of the wassail, he smacks his lips and carefully sets the cup on
a coaster and folds his gnarled hands over his chest. The story
was about to begin and my wife and I leaned forward in
anticipation. Denver is a wonderful storyteller. My wife and I
look forward to his stories each time they visit.
Many years ago in a country far away from here lived
two young people. James and Sarahs lives first became
intermingled in a remote orphanage at the tender age of six.
James parents were killed in a boating accident, Sarahs
mother and father simply ran away. She was brought to the
orphanage on Christmas Eve by the landlady of the rooming
house where her parents had been staying. It was Christmas
Eve and too late to buy Sarah a gift. Also the couple in charge
were poor with no money to purchase one. On Christmas
morning, she stood back and watched with sad eyes as the
other children opened their gifts. Picking up his one and only
gift, James traded it to a girl for a doll.
The girl already had two so she readily agreed. Taking the torn
wrapping paper, he covered the doll the best he could and
presented it to Sarah. She looked at him with big eyes and
smiled for the first time in weeks.
Sarah was too shy to play with the children until James
invited her. As the years passed, the two became inseparable.
They ate, played, and studied together; to see one was to see
the other. They could not remember when they fell in love. It
seemed as if they had always loved.
It was only natural when they became eighteen that
they would marry. James and Sarah chose the setting which
seemed appropriate: the orphanage. Also, for them the only
proper time of the year, Christmas Eve. The old pastor who
ran the orphanage was delighted and agreed to perform the
ceremony. They left with a promise to return and adopt a child
in a year or two when they had established a stable home.
Aikman paused and reached for his cup. With unsteady
hands, he drank the reminding liquid. Always the considerate
hostess, my wife refilled his cup, refreshing ours and Annas.
He thanked her, then folding his hands, he continued the story.

A happier couple were never known. James secured
employment with the local locksmith. They found a tiny
apartment above the stable. Sarah sewed lacy curtains hanging
them at the drafty windows. James painted the walls and
stuffed the cracks with old rags. They dined on the simplest
fare, yet their lives were a continual feast. Their love knew no
bounds. Each evening, James rushed home to his lovely wife.
Sarah greeted him with a hug and a kiss, bubbling over with
the events of the day, the people she met in the shops, the new
baby down the walk. He listened to her with a smile, saying
very little. The locksmith was a very cruel man. He drove
many employees away with his hardhearted ways.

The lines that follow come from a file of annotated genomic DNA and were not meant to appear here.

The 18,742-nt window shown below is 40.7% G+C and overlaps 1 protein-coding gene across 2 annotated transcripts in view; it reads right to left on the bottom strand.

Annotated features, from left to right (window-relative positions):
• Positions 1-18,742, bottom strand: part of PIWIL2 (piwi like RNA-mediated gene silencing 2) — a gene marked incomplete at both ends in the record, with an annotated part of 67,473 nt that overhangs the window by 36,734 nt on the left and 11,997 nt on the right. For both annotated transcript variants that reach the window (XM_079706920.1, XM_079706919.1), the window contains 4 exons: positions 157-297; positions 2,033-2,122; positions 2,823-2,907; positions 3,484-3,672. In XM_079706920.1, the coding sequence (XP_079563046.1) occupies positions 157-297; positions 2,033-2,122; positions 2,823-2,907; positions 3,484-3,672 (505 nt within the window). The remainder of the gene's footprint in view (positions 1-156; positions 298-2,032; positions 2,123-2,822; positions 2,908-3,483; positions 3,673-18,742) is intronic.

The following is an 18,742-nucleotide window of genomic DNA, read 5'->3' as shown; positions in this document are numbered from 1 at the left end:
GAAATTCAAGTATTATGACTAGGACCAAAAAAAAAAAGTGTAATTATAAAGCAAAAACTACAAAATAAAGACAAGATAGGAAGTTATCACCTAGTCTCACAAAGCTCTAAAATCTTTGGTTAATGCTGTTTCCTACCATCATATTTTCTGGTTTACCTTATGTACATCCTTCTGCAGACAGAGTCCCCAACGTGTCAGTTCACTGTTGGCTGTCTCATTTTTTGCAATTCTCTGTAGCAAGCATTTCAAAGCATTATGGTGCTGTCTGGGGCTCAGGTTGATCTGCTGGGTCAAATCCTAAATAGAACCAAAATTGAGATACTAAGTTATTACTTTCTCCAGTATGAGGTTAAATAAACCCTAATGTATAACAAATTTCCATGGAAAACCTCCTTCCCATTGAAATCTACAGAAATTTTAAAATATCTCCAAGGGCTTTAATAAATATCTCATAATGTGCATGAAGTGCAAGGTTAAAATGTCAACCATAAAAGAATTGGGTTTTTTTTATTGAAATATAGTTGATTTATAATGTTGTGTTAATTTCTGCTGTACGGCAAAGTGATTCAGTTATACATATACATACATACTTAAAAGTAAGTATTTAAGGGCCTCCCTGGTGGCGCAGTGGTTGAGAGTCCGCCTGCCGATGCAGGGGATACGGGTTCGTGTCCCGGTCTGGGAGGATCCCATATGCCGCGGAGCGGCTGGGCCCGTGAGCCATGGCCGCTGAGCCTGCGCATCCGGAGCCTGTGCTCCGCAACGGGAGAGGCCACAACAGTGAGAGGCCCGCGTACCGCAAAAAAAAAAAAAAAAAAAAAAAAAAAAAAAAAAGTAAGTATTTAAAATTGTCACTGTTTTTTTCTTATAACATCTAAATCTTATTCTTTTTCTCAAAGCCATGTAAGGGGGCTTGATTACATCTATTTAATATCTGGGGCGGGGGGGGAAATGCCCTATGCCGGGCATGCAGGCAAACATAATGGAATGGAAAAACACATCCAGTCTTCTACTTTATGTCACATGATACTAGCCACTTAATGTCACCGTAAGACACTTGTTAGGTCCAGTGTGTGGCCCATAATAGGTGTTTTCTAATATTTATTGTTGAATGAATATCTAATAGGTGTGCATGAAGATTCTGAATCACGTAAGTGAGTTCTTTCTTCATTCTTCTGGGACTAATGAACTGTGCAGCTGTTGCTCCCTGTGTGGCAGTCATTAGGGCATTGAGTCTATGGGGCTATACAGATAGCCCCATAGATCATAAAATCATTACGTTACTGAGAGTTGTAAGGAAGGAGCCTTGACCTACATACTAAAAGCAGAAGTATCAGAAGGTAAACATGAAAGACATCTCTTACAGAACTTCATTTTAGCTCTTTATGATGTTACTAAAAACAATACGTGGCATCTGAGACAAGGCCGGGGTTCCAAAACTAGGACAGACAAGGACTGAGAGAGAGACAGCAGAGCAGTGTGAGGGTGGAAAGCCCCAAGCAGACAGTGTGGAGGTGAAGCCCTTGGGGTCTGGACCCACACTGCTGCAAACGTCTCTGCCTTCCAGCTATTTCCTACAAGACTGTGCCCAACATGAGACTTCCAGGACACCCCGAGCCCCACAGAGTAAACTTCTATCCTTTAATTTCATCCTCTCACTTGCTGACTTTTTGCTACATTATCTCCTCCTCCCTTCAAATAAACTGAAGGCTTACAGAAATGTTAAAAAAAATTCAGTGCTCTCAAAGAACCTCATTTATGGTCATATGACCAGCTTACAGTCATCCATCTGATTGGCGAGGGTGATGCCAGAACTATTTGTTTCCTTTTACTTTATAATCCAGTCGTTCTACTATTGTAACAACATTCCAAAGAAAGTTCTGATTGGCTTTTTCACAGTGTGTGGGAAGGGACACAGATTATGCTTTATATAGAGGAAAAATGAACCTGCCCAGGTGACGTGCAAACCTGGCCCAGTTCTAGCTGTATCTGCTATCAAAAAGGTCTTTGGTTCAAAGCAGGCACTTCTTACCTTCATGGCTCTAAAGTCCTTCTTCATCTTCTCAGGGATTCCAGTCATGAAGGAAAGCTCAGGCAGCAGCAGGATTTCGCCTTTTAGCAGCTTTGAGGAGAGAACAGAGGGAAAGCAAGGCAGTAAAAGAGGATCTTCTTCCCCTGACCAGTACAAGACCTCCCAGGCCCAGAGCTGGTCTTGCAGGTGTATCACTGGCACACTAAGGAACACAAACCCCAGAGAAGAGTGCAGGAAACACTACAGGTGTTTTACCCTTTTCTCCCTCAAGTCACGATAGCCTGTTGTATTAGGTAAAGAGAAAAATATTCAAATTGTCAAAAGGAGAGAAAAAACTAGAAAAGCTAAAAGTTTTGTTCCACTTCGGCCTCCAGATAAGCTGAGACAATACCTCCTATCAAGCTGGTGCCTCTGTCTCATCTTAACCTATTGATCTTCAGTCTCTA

As spring turned into summer and autumn to winter, he
found fault with everything the young man did. Each morning,
James found it more and more difficult to leave his bride, yet
he endeavored to keep the harshness of the shop owner from
Here Aikman paused again, pulling a white
handkerchief from his back pocket, he wiped his eyes and
blew his nose. He stared out the window; snow was falling at a
rapid pace. He paused so long I started to rise, disappointed at
the end the story. My wife, more perceptive than I, put a
restraining hand on my arm.
Aikman started again his voice trembling and low.
There was but a few days before Christmas and very
little money in the home for the buying of gifts. Sarah had
managed to save a few pennies from the food budget. She
counted, and then counted again. Just thirty coins, not enough
to purchase even a cheap gift. She had failed her loving
husband. She threw herself on the bed and dissolved into tears.
Unknown to her, for weeks James had worked through his
lunch hour. The shop owner had promised to pay him extra.
However, the man did not intend to fulfill his promise.
The locksmith was envious of the young couples love had
devised a plan to full his coffers and destroy their marriage.
Early on Christmas Eve, he treacherously crept into the bakery
next door and killed the owner. Taking the bag of money from

under the counter, he secreted it away. When James came into
the shop a short time later, he slipped a few coins into his
lunch pail. When the bakery didnt open, the police were
summoned and a search was made of the premises. They
discovered the baker dead beside his oven. Going next door,
they requested permission to search the shop. The owner
happily agreed, having secured the bag of money in his home.
Within a few minutes, they discovered the stolen coins hidden
in the bottom of James lunch pail. They arrested James and
took him in handcuffs down to the station.
The interrogation lasted all day and into the night with
James still maintaining his innocence. The constable
dispatched a team to his home to search for the rest of the
money. Three men entered the small apartment tearing it